Francois Rene Cossitt D.D.

Francois (Franceway) Ranna Cossitt was born in Claremont, New Hampshire on April 24, 1790.  He was the Great Grandson of Rene and Ruth Cossitt.  Both his maternal grandfather and an uncle were pastors of the Episcopalian congregation in Claremont.

In 1813 he graduated from Middlebury College in Vermont.  He then taught for several years as was the custom for young college graduates before continuing their education in a chosen field.  His original purpose was to become a lawyer, but when he got a spiritual change, he resolved to become a Christian minister.  He studied theology at New Haven and received a license as a "lay reader" in the Episcopal Church.

In 1822 Mr. Cossitt was ordained a minister in the Cumberland Presbyterian Church.  That same year he married Lucinda Blair of Montgomery County Tennessee.  Together they would have five daughters before Lucinda died in 1833.

At a session of the Cumberland Synod at Princeton, KY in 1825, a plan was proposed for the formation of Cumberland College.  A charter was obtained from the State of Kentucky and in March 1826 Cumberland College opened with Francois Rene Cossitt as its President.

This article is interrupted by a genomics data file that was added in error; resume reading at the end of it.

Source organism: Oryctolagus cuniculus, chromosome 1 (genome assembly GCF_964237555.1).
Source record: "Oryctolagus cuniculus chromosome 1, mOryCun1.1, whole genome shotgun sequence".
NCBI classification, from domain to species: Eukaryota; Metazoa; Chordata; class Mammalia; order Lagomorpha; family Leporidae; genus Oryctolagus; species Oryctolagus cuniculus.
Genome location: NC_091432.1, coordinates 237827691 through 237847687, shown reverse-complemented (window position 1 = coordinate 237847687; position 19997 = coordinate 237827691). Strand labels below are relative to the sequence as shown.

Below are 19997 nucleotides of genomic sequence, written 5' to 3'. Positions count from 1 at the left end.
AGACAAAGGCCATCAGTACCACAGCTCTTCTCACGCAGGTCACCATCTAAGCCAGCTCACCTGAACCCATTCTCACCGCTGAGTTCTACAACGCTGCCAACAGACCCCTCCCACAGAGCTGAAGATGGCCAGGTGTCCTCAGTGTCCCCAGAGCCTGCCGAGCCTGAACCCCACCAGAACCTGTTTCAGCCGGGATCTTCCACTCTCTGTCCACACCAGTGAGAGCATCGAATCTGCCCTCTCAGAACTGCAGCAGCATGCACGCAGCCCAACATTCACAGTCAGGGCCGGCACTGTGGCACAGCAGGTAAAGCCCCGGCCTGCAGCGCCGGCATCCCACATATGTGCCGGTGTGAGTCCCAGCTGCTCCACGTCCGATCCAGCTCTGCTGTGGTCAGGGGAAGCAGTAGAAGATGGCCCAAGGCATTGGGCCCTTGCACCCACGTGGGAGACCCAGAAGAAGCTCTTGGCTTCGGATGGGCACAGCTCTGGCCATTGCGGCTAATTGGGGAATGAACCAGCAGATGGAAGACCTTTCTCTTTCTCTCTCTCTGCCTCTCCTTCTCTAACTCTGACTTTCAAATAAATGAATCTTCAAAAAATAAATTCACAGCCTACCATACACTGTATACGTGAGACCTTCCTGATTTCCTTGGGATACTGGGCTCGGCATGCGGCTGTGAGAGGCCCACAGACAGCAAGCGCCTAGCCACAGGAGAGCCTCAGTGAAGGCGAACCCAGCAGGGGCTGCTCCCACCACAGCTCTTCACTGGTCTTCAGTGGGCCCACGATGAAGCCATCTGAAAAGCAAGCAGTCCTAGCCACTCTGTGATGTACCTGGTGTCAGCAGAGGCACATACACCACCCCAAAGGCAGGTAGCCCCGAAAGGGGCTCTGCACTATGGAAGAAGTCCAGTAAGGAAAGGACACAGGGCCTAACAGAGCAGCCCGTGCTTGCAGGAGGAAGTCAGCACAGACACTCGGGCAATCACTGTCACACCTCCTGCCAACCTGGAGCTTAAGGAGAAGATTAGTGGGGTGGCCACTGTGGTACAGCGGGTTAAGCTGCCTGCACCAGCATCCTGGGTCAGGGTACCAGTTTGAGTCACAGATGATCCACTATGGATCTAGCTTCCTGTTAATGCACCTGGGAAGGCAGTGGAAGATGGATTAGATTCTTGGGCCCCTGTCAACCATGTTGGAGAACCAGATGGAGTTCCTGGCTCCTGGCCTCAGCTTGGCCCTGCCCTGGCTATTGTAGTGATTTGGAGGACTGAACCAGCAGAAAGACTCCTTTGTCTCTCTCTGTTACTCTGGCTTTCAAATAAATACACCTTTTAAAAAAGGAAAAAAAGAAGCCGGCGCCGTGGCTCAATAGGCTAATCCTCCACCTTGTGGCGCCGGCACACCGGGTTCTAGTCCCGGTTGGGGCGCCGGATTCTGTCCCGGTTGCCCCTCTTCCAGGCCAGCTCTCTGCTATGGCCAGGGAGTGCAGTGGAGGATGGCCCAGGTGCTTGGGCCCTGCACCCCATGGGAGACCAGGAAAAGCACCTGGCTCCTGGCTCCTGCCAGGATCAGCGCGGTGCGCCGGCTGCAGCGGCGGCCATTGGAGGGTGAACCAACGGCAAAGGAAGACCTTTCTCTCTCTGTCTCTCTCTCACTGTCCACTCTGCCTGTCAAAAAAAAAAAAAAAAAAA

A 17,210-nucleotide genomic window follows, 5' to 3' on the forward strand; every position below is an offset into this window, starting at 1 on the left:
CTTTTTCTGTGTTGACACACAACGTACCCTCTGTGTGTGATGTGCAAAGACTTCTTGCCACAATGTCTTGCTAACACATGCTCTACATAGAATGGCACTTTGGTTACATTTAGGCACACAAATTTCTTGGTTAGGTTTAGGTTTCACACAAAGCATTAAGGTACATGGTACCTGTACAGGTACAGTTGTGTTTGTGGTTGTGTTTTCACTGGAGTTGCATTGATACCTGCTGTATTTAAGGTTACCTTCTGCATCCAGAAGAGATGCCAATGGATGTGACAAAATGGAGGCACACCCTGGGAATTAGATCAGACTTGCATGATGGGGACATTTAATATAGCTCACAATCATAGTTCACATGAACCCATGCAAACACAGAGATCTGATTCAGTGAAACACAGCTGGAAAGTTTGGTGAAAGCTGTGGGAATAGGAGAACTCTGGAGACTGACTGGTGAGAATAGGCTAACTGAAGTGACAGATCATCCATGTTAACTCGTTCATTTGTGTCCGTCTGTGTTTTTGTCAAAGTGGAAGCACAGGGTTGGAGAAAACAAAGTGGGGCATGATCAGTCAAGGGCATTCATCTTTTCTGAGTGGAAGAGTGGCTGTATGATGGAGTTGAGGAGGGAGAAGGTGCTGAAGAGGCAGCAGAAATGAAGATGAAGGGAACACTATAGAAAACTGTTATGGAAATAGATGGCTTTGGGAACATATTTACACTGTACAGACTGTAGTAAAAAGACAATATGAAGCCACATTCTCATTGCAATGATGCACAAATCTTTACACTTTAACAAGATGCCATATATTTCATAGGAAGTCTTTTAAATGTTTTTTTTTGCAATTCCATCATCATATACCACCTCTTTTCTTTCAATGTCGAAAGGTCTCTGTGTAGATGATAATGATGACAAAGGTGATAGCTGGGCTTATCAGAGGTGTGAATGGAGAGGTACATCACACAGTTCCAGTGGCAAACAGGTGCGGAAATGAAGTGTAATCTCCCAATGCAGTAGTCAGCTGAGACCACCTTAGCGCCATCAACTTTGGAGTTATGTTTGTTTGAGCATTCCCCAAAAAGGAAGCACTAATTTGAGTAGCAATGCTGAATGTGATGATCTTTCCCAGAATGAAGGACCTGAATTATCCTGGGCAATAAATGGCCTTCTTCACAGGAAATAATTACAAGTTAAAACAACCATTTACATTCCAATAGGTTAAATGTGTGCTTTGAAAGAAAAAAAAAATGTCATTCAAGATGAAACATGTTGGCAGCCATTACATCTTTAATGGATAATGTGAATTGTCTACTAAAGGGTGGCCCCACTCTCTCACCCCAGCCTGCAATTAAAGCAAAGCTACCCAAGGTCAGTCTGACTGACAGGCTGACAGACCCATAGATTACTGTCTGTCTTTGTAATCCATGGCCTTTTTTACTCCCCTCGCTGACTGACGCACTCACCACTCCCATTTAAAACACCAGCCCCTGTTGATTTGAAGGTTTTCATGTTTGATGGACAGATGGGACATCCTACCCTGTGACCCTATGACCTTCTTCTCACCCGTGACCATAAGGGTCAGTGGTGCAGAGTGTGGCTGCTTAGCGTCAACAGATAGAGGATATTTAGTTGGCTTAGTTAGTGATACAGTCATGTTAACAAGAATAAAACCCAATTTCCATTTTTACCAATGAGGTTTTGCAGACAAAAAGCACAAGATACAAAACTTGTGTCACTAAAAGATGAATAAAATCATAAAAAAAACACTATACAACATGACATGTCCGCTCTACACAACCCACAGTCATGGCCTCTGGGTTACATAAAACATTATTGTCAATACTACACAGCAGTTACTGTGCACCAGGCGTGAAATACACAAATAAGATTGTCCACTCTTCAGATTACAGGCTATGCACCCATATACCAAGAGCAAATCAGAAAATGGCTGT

The original buildings were constructed on a farm outside of Princeton, KY and were no more than a log college, as rough in its exterior as an ordinary barn.  The dormitories for the students were coarse cabins, furnished with straw beds.  But the purpose of this institution was a novelty--educate young men, especially young men preparing for the ministry who could not afford more expensive colleges.  By the spring of 1830 there were one hundred and twenty-five students.

In 1839 he received the Doctorate of Divinity from Middlebury College and also from the Trustees of Cumberland College.  Cumberland College, however was continually beset with financial problems.  Dr. Cossitt labored for seventeen years at Cumberland College as its President and as a teacher.  Eventually the College was placed in the hands of others and eventually closed.

Early in 1843, he moved to Lebanon, Tennessee to take charge of what is now Cumberland University that was formed the year earlier.  He remained as its president for one year before resigning to take over a publication called Banner of Peace.  On December 24, 1849 he submitted his farewell to publishing Banner of Peace.  Today Cumberland University is a thriving Liberal Arts University with approximately 2000 students.  It is still located in Lebanon, Tennessee.

At the time of his death on February 3, 1863, Dr. Cossitt was survived by his second wife, Matilda Edwards Cossitt, his youngest daughter, Lucinda, and one granddaughter.


Rev Cossitt

Special thanks to the Historical Foundation of Cumberland Presbyterian Church & Cumberland Presbyterian Church in America for permission to use their information on Dr. Cossitt and his likeness.